- The US Air Force hopes better software development will improve the speed of acquisition
- One software programme, ALIS, has contributed to high F-35 sustainment costs
US Air Force (USAF) leadership is betting that better software development practices will help improve aircraft acquisition.
The service, in the last year, has stood up two major efforts to improve software development: Kessel Run and Mad Hatter. Kessel Run is a team of 24 military and civilian industry software developers and engineers located in Boston that is building the next generation of combat software, according to a USAF statement.
The Mad Hatter project was established by the Kessel Run team at the behest of USAF acquisition chief Will Roper to help fix the problematic Autonomic Logistics Information System (ALIS) on the Lockheed Martin F-35 Lightning II Joint Strike Fighter (JSF).
Roper said on 28 February that Mad Hatter is trying to pull apart and productise the ALIS source code and deliver incremental updates on an eventual monthly basis, rather than on a yearly or biannual basis. This, he said, is the concept of agile software development: operators and users working together and delivering code on a monthly basis and not letting errors accumulate over time. He added that Mad Hatter is a joint USAF, F-35 Joint Program Office (JPO), and Lockheed Martin team.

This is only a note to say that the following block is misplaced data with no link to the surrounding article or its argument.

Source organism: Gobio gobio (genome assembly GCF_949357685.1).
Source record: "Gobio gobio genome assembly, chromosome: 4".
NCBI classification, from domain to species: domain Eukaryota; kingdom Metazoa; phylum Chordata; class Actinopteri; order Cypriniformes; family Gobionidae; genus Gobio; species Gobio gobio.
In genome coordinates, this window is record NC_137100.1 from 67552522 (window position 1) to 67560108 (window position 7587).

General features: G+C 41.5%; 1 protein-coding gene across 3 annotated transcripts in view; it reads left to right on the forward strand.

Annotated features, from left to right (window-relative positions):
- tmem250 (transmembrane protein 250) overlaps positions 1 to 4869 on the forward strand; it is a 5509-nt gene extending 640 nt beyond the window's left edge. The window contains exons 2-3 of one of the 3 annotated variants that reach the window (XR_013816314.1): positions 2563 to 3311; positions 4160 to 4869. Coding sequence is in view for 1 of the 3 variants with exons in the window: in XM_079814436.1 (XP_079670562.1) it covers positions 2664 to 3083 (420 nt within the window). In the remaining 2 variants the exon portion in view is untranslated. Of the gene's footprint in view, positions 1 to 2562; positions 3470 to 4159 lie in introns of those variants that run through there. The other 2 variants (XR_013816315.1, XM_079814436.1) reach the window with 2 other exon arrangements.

USAF Secretary Heather Wilson said on 28 February that, next month, F-35 maintainers will have two software solutions to work with thanks to Mad Hatter. One programme, called Titan, helps crews track fleet status. The other, Kronos, will automatically manage maintenance schedules, a task that used to be manual.
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